BY NATHAN CRANFORD
Last weekend at the Yerba Buena Center for the Arts, I had the unique opportunity to view a showcase by two of the major figures of contemporary performance art: the husband and wife team Eiko Otake and Takashi Koma Otake, more popularly known simply as Eiko and Koma.
Eiko & Koma, Fragile ‐ Photo by Anna Lee Campbell.
Due to the rather abstract and often disturbing elements of performance art, the art form has never truly gained popularity with the public-at-large, or even with semi-mainstream art enthusiasts. In fact, the art form has its roots in Dadaism and the “cruel” theater of Antonin Artaud in the early 20th Century– both distinctly European vehicles for artistic expression that squarely challenge what connoisseurs should expect from art. The performance art we know of today grew from this earlier tradition (if one can even call it a “tradition”), however, the artists Eiko and Koma have done much over nearly four decades to expand our perception of performance art to include not only their own distinct contributions to the form, but also their experience as Japanese nationals who witnessed some of the most horrific events in world history.
The duo’s performance last weekend was titled Fragile, and rightly so. Everything about the event could be described as “fragile” in some way. Even the room itself had an air of fragility that was often punctuated by long, drawn out silences when the background music provided by the Kronos Quartet would become conspicuously absent. I often had to adjust my way of walking in such a way that would not break the silence permeating the room–giving new meaning to the expression “walking on eggshells.”
Thematically, the concept of the “egg” seemed very apparent, particularly when one considers the fragility associated with the incubation of life before birth, or perhaps more appropriately, rebirth. One could tell that “Fragile” is a continuation of a much larger, overarching narrative that is told at each performance by Eiko and Koma’s artistry– with each performance serving as chapters to a long, tumultuous story with no discernible ending in sight. What I was greeted with once I entered the forum was a huge curtain that blocked off my direct view of the artists and the string quartet within. The curtain seemed oddly “placenta-like,” covered in raven feathers, and spotted with small holes, which invited many (including myself) to act as “voyeurs” in order to get a peek at what was going on within. However, at each corner of the square curtains that surrounded the duo was an opening through which the audience could enter the “egg” and watch the art literally unfold before their eyes.
Eiko and Koma’s performative metaphor for the contemporary history of Japan –marked by tremendous natural and man-made disasters and the persistent need to move on from them somehow– was certainly not lost on me as I attempted to connect intellectually with their work. As many have come to expect from their artistry, Eiko and Koma’s performance art is immediately recognizable by their slow, calculated, and almost fetal movements. The scene of these two humanoid creatures, writhing ever so slowly on a bed of reeds, dirt and raven feathers reminded me, visually and contextually, of an experimental art film by E. Elias Merhige entitled Begotten. Although Eiko and Koma’s Fragile doesn’t attempt to reach the visceral level of Merhige’s masterpiece, its exploration of the darkness that often precedes the genesis of new life certainly makes the two works apt for comparison.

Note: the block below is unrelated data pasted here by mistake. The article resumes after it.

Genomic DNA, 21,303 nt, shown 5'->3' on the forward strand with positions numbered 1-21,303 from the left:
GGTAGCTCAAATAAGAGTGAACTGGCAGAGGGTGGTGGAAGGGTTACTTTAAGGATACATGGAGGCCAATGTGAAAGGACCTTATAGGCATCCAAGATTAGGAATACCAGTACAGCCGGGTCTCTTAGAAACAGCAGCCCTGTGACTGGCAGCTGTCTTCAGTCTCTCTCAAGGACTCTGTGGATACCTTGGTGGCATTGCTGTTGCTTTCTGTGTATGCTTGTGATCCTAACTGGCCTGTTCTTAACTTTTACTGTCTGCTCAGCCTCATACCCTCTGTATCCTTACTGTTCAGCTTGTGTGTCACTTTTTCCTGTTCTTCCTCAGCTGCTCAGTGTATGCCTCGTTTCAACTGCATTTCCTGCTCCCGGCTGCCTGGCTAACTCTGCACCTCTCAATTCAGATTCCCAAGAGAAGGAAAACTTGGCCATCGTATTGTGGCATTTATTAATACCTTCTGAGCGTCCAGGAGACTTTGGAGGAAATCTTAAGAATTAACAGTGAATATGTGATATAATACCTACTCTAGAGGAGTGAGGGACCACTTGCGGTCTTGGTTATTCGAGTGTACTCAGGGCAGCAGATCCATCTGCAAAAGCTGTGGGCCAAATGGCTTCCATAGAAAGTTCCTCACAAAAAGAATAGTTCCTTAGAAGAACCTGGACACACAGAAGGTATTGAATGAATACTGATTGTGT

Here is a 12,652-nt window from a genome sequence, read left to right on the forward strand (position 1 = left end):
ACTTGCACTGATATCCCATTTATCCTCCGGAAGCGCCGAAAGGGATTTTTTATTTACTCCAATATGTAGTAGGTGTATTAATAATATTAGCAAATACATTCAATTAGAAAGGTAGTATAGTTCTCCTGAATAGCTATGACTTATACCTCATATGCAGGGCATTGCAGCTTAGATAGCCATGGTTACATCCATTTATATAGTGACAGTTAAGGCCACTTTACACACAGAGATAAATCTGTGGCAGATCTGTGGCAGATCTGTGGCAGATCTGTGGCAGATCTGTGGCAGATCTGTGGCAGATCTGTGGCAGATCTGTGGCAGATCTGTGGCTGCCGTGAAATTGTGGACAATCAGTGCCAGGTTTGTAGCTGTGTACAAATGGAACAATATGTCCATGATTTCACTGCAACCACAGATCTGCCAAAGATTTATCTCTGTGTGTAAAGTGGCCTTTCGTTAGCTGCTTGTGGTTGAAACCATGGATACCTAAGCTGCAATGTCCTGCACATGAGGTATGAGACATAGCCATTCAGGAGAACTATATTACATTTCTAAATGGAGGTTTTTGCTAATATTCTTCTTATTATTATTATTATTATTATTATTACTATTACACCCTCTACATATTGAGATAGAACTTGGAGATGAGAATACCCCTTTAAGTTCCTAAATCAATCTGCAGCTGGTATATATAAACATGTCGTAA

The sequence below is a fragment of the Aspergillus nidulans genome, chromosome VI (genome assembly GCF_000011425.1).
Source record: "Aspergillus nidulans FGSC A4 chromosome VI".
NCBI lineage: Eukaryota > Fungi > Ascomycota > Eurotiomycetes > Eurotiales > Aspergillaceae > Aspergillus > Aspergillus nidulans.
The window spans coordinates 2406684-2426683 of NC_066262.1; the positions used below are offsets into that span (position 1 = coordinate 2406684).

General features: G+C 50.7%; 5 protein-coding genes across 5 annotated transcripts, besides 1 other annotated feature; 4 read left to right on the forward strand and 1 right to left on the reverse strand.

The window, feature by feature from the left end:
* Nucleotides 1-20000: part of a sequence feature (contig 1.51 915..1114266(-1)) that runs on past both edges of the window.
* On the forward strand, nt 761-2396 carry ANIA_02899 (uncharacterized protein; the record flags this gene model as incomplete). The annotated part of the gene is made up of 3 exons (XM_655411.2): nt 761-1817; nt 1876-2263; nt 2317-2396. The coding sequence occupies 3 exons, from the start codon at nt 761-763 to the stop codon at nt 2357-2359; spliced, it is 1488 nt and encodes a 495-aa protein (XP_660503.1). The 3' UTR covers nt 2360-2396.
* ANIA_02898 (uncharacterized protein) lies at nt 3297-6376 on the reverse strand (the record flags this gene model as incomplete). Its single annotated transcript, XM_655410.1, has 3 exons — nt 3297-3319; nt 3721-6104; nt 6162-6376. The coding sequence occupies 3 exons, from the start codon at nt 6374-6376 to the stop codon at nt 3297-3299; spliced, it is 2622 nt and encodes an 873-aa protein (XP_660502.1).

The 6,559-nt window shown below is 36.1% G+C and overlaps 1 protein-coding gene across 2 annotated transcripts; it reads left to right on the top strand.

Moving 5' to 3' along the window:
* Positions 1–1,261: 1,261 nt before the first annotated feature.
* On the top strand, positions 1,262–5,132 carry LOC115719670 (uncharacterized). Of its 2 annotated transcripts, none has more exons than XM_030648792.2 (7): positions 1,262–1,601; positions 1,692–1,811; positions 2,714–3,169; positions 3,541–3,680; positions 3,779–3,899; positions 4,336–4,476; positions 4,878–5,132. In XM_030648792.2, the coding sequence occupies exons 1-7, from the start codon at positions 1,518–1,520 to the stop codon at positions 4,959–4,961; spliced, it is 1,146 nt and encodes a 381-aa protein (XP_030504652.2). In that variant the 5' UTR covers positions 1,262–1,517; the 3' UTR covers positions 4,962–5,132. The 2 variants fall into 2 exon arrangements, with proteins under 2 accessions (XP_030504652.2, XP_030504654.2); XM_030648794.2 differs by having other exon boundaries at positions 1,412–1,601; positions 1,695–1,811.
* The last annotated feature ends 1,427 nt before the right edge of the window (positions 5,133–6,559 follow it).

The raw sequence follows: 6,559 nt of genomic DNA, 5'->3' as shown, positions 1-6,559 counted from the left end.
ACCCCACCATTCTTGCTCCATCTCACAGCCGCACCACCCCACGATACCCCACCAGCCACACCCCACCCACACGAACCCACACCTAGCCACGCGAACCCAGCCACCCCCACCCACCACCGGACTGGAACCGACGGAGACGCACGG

Eiko & Koma, Fragile ‐ Photo by Anna Lee Campbell.
The Kronos String Quartet proved to be a perfect accompaniment to Eiko and Koma’s performance, both sonically and visually. The four musicians played several pieces by several modern and contemporary composers that added a sort of ethereal musical aura to the whole scene. As mentioned earlier, even the drawn-out silences that separate each piece contribute something to the unfolding art work to emphasize the frailty of a world that could suddenly find itself without music or even sound. The music was also accompanied by a tape track that would play sounds from what can only be described as the “real world,” which included rocket lift-off countdowns and speeches by famous world leaders.
Although this was my first experience viewing a performance by the famed artists Eiko and Koma, I must admit my expectations, however limited they were prior to my viewing of their art, were quite fortunately surpassed. Not only was I introduced first hand to the art work of these two internationally prominent performance artists, but I developed an appreciation for an art form I sometimes previously scuttled to the margins of what I considered to be “art.” Indeed, like the European Dadaists of the 20th Century, Eiko and Koma have continued their long tradition of connecting with their audience, not with words, music or color, but with the slow, graceful, and at times, tortured movements of the human body. Their art lives on as a narrative, not only of their own lives and experiences, but also that of their country and this world which we all share.
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